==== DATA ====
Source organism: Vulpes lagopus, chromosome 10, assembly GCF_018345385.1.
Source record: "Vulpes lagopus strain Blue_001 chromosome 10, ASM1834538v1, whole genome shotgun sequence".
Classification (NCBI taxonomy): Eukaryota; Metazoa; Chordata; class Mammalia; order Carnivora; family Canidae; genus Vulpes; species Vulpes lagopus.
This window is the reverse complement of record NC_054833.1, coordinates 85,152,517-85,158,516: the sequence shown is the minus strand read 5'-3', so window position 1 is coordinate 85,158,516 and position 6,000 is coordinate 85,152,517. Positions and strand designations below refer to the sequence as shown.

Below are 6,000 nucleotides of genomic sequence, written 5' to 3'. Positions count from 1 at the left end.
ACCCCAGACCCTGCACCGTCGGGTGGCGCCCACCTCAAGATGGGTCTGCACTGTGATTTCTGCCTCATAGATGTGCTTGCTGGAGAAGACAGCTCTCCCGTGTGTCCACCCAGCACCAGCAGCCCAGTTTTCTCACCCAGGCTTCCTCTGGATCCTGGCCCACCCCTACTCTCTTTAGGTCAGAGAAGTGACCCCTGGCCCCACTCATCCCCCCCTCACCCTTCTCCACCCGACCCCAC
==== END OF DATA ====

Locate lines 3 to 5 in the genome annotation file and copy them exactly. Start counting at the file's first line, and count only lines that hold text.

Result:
Classification (NCBI taxonomy): Eukaryota; Metazoa; Chordata; class Mammalia; order Carnivora; family Canidae; genus Vulpes; species Vulpes lagopus.
This window is the reverse complement of record NC_054833.1, coordinates 85,152,517-85,158,516: the sequence shown is the minus strand read 5'-3', so window position 1 is coordinate 85,158,516 and position 6,000 is coordinate 85,152,517. Positions and strand designations below refer to the sequence as shown.

Below are 6,000 nucleotides of genomic sequence, written 5' to 3'. Positions count from 1 at the left end.